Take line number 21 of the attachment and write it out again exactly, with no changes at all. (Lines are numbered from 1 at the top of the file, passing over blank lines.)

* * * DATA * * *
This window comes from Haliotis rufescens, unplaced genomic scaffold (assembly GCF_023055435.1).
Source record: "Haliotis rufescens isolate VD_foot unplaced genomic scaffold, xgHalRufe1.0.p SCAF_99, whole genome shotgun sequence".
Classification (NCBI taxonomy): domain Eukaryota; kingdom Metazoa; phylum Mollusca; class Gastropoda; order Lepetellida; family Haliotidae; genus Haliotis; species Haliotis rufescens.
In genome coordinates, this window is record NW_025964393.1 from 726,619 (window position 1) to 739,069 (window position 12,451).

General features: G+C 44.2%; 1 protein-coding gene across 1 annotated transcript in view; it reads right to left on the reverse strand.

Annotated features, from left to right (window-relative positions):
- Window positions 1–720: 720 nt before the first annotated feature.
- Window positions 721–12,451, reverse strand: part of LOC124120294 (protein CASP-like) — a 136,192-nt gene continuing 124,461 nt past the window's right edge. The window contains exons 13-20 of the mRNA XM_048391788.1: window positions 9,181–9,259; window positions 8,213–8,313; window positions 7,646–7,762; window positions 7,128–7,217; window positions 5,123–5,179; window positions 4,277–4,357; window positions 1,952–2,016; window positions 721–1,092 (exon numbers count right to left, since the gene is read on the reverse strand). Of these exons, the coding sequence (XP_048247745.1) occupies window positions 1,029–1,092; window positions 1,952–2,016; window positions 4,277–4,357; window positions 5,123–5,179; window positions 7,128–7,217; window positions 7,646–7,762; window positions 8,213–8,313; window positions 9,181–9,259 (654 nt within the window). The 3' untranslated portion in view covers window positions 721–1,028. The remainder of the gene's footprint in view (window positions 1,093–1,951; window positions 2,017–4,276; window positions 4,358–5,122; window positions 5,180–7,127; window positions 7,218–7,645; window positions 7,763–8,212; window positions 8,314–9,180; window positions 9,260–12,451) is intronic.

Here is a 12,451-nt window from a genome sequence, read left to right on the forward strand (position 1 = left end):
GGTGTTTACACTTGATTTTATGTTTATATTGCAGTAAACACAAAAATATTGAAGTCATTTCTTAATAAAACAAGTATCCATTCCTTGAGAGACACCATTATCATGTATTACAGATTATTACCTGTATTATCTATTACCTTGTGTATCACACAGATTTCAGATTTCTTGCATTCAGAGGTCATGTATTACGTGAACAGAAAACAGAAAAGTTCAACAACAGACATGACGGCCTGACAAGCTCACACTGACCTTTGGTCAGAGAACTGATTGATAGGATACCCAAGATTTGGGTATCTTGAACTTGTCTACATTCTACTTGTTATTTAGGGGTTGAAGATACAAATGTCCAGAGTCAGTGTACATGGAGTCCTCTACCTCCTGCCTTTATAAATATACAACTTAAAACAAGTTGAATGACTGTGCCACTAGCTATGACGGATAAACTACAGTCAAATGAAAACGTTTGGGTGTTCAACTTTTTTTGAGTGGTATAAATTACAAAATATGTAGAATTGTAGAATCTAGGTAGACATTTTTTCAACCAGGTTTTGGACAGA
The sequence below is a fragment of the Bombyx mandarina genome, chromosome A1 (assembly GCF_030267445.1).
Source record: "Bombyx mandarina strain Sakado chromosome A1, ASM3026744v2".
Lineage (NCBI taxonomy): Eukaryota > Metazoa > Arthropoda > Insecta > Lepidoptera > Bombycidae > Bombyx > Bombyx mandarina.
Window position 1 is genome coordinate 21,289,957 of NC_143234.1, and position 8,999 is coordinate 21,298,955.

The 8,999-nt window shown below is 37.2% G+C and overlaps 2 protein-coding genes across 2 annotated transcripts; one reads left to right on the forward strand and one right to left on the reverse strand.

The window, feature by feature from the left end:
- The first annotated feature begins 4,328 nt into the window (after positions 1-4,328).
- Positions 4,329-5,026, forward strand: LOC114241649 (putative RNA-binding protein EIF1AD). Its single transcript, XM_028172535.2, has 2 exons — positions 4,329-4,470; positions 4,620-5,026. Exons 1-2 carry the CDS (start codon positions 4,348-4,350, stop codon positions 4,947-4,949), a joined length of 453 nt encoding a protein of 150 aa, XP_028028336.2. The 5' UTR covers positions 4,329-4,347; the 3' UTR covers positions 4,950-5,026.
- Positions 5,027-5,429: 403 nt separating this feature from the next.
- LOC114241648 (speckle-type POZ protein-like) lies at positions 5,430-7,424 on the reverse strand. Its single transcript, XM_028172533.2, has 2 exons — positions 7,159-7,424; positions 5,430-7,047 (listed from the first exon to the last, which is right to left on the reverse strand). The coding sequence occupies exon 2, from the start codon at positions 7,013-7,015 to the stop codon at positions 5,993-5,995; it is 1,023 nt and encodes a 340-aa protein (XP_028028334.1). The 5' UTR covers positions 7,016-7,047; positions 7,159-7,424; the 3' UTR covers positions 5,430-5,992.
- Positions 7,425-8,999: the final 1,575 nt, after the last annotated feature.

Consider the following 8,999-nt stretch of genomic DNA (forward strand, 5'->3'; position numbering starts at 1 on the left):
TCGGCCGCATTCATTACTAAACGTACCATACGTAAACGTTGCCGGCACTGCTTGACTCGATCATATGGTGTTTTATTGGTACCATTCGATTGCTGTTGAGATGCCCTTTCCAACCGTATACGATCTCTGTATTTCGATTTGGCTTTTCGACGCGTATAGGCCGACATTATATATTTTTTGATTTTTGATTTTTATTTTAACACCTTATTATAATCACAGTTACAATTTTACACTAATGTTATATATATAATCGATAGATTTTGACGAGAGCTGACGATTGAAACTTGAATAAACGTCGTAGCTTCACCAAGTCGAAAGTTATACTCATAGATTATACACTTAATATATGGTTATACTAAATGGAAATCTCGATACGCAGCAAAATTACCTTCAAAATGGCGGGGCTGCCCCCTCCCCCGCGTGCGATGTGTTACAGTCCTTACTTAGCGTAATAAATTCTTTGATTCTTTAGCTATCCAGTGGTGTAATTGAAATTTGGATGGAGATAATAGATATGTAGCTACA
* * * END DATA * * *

- Positions 7,425-8,999: the final 1,575 nt, after the last annotated feature.